Coevolutionary genetics of plants and pathogens
- Cite this article as:
- Frank, S.A. Evol Ecol (1993) 7: 45. doi:10.1007/BF01237734
- 189 Downloads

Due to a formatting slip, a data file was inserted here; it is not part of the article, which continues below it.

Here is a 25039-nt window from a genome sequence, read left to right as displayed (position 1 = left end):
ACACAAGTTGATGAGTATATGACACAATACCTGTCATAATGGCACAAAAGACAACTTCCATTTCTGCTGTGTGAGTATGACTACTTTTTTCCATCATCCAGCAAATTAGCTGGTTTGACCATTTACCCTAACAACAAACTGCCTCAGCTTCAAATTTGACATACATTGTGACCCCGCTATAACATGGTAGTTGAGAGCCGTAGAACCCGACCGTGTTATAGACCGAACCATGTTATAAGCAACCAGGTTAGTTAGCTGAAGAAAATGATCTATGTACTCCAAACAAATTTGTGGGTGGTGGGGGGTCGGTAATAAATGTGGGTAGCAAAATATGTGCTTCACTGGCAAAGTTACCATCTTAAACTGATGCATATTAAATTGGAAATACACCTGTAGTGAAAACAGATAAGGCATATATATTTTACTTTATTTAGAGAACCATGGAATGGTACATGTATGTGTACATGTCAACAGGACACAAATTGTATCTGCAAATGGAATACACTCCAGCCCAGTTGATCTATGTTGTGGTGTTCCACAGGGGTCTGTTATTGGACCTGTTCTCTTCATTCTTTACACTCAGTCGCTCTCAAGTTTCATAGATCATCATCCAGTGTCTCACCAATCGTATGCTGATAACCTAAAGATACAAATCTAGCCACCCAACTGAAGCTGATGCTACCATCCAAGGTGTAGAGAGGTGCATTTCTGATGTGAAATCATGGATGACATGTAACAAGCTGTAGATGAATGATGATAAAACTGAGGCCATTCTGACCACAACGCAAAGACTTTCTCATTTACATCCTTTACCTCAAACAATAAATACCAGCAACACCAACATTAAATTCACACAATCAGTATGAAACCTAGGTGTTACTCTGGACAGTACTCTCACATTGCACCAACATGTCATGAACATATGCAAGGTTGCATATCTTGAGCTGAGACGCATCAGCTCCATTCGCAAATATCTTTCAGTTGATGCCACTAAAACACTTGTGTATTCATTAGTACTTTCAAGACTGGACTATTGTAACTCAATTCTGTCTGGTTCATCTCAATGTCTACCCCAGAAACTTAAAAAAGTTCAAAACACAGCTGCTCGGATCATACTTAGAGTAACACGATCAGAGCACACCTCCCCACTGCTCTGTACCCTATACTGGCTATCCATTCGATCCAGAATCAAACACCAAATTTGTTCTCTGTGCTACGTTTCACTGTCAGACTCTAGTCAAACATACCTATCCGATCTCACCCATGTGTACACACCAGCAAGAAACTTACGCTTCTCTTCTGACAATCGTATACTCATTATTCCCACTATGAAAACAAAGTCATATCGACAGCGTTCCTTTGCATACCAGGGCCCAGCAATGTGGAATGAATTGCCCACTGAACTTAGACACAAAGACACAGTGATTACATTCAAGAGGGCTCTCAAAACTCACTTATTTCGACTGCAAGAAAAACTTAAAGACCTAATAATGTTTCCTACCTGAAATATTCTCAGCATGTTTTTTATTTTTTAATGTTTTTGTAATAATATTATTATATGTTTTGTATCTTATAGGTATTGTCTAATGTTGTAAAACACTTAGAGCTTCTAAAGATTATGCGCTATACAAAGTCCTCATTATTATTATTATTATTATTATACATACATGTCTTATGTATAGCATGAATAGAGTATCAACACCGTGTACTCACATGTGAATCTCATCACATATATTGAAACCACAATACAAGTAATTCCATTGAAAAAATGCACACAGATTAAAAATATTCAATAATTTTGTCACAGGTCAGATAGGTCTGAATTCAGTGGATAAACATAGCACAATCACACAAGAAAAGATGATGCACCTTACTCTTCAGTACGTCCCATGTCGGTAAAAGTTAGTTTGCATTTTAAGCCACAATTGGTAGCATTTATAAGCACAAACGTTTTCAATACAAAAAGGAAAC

The genetic polymorphism maintained by host-pathogen coevolution is analysed in a multilocus model. The model assumes gene-for-gene interactions of the type commonly observed between host plants and their fungal pathogens. Unstable (epidemic) systems maintain more resistance genes, fewer virulence genes, and less overall genetic diversity than stable (endemic) diseases. The stability of the system depends primarily on demographic parameters, such as the pathogen's intrinsic rate of increase, rather than genetic parameters, such as the costs of resistance and virulence. At equilibrium the model predicts that the number of resistance alleles in each host plant follows a binomial distribution that depends on the cost to the pathogen for carrying virulence alleles. Similarly, the number of virulence alleles in each pathogen spore follows a binomial distribution that depends on one minus the cost to the host for carrying resistance alleles. Data from wild populations match the predicted binomial distributions.